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Watch: Mr Vitrenko says everything should be done to stop the Putin regime from receiving any revenues

Ukraine’s largest energy firm has told the BBC the West should stop buying gas and oil from Russia.

Yuriy Vitrenko, who runs Naftogaz, said Russian sanctions should be stronger and targeted directly at energy.

To stop the war from spreading “it should make this very clear choice to get rid of this dependency on Russian gas and oil,” he said.

With economic sanctions “you have to believe as if you were at war with Russia,” he added.

Russian oil and gas exports are exempted from Western sanctions for now. But on Thursday, Russia’s second largest oil Lukoil called for an end to the conflict, stating that it was concerned by the “tragic events in Ukraine”.

Mr Vitrenko said that everything should be done to stop the Putin regime – which he described as Russia’s “killing machine” – from receiving any revenues.

He accused the Russian President of using the revenue from oil “to kill innocent people”.

Mr Vitrenko said Russia should be treated like a rogue nation similar to the way the West treats Iran and that the sanctions against Russia should reflect that.

The boss of the state-owned oil and gas company added that energy sanctions should be longer-lasting.

“I would say that it’s not a short-term measure, because I believe that the in the longer term, you can reach climate change targets without Russian gas, so it’s just a matter of choice.”

He added that he thought the oil and gas pipelines have been a deterrent from attack and he had seen evidence that Russian special forces had marked them out.

Mr Vitrenko welcomed Germany’s move to shut down the Nord Stream 2 gas project, which was designed to double the amount of Russian gas that flowed directly into Germany.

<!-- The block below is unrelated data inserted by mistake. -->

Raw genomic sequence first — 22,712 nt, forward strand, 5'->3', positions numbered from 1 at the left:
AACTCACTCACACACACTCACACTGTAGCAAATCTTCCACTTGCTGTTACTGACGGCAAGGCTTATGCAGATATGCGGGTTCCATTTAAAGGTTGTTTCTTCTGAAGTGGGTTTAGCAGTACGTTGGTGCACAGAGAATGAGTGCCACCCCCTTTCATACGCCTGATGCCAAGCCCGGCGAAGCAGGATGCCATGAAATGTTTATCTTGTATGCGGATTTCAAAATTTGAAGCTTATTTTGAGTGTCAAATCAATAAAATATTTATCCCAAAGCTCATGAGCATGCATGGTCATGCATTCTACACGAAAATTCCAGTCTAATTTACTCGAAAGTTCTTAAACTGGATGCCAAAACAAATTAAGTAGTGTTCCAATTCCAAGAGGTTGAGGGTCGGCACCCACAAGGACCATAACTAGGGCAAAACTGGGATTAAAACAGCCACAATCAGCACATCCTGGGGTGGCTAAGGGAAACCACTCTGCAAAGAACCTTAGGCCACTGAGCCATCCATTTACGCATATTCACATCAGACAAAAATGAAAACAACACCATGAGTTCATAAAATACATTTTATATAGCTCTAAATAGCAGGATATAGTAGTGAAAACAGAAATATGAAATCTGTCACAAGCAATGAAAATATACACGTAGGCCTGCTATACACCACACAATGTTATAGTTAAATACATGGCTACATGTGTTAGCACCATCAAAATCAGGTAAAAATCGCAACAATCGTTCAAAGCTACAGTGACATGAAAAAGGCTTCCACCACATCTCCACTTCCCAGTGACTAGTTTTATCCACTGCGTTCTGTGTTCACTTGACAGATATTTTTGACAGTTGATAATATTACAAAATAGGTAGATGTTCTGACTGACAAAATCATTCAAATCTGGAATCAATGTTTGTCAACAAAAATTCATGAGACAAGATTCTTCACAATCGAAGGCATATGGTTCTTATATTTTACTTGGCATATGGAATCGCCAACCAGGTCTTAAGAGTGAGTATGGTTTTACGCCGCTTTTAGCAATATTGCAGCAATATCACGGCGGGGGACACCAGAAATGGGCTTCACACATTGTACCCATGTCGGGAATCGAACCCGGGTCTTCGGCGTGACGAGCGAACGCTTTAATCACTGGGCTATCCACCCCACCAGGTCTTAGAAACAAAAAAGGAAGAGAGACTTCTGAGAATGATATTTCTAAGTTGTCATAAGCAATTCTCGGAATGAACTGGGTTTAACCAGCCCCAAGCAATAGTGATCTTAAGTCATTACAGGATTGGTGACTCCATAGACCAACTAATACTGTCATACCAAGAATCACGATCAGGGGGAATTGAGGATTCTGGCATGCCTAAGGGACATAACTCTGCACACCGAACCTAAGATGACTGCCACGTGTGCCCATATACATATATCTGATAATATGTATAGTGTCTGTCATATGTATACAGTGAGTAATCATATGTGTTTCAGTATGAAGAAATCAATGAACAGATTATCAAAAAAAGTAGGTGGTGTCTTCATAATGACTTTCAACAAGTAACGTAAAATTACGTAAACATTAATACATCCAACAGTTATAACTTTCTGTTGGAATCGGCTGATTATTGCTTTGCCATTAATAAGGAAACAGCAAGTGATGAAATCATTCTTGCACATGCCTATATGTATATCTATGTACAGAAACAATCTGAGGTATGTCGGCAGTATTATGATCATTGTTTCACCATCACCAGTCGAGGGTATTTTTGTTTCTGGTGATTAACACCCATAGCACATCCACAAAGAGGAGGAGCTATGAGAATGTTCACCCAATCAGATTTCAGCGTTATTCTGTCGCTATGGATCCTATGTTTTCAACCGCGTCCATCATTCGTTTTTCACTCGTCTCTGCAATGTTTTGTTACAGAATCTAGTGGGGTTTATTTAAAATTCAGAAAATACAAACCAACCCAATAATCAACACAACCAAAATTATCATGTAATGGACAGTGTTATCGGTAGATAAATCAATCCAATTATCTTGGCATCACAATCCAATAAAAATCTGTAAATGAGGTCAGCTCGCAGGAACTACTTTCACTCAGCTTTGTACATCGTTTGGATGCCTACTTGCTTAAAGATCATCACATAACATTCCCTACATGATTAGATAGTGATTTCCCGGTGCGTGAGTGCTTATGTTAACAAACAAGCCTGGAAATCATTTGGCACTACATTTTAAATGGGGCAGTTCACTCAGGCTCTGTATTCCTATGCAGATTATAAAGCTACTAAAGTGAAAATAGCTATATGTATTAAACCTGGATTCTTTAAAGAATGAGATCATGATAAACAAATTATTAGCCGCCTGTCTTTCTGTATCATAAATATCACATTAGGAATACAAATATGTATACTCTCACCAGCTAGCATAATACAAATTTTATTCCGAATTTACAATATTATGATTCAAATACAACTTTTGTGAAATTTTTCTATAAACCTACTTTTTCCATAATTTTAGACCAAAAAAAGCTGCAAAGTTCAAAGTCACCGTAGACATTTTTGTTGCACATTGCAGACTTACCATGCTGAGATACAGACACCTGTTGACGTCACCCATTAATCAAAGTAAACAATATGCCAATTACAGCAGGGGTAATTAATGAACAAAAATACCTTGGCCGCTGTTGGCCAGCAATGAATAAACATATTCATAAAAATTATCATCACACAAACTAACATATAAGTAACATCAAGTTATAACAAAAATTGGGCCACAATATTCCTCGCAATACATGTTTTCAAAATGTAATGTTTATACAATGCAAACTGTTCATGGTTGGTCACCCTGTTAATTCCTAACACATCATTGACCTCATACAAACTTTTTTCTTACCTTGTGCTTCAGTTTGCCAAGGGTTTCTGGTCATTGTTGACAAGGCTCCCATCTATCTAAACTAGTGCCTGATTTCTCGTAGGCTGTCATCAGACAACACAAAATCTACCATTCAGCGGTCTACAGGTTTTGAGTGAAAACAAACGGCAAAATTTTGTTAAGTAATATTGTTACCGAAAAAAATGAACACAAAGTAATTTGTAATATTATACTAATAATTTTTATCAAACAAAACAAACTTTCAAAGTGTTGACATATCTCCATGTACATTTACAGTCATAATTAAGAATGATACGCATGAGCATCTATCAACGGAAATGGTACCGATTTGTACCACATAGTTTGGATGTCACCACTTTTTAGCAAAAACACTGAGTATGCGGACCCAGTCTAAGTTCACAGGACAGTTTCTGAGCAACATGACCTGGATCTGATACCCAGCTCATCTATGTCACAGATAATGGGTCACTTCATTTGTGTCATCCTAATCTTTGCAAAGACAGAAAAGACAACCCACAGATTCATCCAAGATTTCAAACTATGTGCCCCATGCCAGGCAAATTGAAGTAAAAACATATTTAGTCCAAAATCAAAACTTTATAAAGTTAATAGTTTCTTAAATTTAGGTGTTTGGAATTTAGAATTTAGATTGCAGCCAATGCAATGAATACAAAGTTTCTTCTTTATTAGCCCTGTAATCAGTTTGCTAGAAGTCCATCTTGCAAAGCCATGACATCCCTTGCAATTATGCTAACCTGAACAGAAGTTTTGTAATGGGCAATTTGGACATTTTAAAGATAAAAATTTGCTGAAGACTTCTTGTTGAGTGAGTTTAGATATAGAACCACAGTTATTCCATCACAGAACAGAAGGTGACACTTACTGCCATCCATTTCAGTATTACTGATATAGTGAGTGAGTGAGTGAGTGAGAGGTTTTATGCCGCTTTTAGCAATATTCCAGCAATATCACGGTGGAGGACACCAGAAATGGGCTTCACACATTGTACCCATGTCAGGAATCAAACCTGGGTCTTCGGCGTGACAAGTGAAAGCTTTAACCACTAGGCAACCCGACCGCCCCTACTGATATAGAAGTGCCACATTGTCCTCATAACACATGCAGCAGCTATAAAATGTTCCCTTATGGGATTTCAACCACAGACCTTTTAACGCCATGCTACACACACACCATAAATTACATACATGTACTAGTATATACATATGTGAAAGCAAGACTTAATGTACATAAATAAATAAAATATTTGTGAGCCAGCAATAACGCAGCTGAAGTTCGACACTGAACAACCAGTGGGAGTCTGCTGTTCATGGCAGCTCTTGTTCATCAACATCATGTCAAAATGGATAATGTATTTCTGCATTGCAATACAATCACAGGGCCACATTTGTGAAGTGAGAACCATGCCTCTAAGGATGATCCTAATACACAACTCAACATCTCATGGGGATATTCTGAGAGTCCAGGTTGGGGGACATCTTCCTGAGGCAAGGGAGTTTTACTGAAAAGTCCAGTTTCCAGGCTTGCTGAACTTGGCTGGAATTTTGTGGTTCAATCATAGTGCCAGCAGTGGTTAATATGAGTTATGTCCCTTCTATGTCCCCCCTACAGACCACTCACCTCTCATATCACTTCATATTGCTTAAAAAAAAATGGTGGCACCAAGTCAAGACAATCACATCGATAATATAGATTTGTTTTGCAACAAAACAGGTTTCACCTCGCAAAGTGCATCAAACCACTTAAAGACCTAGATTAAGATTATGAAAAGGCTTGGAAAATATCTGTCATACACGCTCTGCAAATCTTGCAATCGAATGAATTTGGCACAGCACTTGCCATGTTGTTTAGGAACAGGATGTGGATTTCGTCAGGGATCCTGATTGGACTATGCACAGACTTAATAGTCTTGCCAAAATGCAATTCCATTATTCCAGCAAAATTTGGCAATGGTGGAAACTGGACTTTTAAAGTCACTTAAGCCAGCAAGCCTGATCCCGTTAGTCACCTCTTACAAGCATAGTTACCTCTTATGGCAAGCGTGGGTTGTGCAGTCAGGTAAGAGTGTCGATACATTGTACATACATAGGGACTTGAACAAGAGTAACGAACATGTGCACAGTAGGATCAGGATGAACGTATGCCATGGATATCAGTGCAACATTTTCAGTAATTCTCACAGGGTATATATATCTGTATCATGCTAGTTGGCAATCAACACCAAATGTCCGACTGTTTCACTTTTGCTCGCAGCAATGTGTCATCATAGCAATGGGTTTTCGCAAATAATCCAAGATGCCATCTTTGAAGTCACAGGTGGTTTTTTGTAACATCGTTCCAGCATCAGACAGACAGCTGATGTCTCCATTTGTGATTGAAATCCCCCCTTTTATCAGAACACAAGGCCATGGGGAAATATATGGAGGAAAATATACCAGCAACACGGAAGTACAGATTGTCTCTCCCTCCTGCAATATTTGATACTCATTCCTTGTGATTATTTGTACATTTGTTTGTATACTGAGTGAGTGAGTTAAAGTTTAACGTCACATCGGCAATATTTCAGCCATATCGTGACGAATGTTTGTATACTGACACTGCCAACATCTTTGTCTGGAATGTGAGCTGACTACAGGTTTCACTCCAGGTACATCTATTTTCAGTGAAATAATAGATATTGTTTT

Even though he thought the move came too late he said it was “better late than never”.

It was a shock “not just to us, but also to the Germans” that Putin took the actions he did, Mr Vitrenko said.

He said it a was “pleasant surprise that finally Europe, and Germany in particular, are serious about making sure that Putin stops getting a revenue stream”.

Mr Vitrenko’s voice adds to a growing chorus that is pressuring policymakers in the US and Europe to sanction Russian oil and gas.

On Thursday, the International Energy Agency (IEA) presented a plan for the European Union to cut Russian imports by a third within a year and urged the European Union to sign no new supply contracts with Russia’s Gazprom.

“Nobody is under any illusions anymore. Russia’s use of its natural gas resources as an economic and political weapon show Europe needs to act quickly to be ready to face considerable uncertainty over Russian gas supplies next winter,” said IEA executive director Fatih Birol.

Meanwhile in Washington, top Democrat Nancy Pelosi said she supported a ban on Russian energy, while US Senator John Kennedy, a Republican, said Western sanctions have left a big hole by leaving energy transactions exempt.

“How are we going to throw Russia out of the international community and global markets if we don’t attack their oil?” he said at a hearing with the head of America’s central bank.

Sanctions against Russia have already disrupted energy markets, including by pushing Western companies, including ExxonMobil, Shell and BP, to take steps to quit their investments in the country.

Russia attacks Ukraine: More coverage